I said the SemanticWeb was dead in the water because I think ClayShirky's criticism nails it very thoroughly. (Read the piece linked from the SemanticWeb page.) RDF is a political ideology. It starts from the idea that it would be good for people to do more mark-up (true) and infers that the way to make this happen is to design formats that coerce them into doing more mark-up. What will happen instead is that people will choose to use formats that are less coercive.

Also Shirky's point about confusing what's hard and what's easy is definitely true for RSS. The times when the extra thinking of RDF isn't a problem, are times when it solves trivial problems. Certainly I'd be interested in any actual application which used RSS 1.0 because it needs to, ie. does something useful with RDF that couldn't have been done with some variant of RSS 2.0.

Now, I mentioned that things might look different from a local-government perspective. That's clearly true, because government is the ultimate top-down control system where one lot of people make decisions and tell other people what to do. So, clearly, a committee in local government can mandate the use of these formats. However, this works fine until you reach the boundary of the hierarchical organization, when it needs to communicate with the outside world. At this point you'll bump into other people who made the decision to work differently.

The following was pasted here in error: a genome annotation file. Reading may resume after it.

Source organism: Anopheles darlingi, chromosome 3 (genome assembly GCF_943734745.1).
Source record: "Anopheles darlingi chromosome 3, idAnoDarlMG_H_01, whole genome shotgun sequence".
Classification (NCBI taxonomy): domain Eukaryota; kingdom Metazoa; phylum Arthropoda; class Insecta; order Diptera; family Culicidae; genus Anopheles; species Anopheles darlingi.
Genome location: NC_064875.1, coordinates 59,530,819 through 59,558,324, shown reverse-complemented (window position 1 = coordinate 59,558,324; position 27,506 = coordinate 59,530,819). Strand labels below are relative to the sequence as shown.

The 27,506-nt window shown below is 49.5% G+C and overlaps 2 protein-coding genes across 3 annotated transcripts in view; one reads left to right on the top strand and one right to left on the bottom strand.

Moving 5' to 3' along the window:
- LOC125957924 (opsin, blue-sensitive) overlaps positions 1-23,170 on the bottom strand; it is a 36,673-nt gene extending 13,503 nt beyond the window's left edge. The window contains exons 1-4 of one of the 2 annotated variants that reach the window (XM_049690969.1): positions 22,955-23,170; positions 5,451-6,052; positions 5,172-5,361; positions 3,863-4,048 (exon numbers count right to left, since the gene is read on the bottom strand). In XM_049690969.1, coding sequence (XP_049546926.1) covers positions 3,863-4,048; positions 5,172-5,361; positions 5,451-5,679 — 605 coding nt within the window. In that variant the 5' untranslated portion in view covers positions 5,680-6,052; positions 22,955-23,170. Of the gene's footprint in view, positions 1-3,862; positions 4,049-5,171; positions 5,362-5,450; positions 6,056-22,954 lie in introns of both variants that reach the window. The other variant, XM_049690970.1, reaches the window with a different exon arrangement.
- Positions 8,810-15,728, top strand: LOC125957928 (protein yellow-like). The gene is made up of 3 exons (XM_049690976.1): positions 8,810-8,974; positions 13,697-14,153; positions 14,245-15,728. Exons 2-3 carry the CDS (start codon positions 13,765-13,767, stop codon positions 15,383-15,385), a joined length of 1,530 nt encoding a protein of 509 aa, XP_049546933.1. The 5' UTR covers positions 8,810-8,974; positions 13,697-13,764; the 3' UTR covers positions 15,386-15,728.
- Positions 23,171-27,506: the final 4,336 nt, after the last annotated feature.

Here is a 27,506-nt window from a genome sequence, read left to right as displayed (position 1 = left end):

But let's see. I'm open to be proven wrong if RSS 1.0 really does start to outpace RSS 2.0 and 0.92.


Q : Phil, I can't help noticing that the implication of your argument here ... against the global NameSpace in RDF is incompatible with what you say in CodeIsNotATree / SemanticsOfProgrammingEnvironments,. There you think that module-names should negotiate at a global scale for the rights to unique IDs in a global name-space, rather than forcing people to think in terms of hierarchies. Now you say that people want to think in terms only of their local name-space without considering the global picture.

A : Erm ... yes, let me think about that a bit.

Phil ... couple of points ... including some pedantry :)

1) Origins of RSS:

When I talked of "RDF Site Summary" as the origin of RSS I was refering to a history of RSS described in the O'Reilly book about RSS, in which they state "The first draft of the RSS format, as designed by Dan Libby, was a fully RDF-based data model, .....". Admittedly this was soon compromised so that even RSS 0.9 was not true RDF, but hey the 'R' in RSS originally stood for RDF.

RSS 1.0 was then a move to bring RSS back to being fully RDF compliant.

2) Market uptake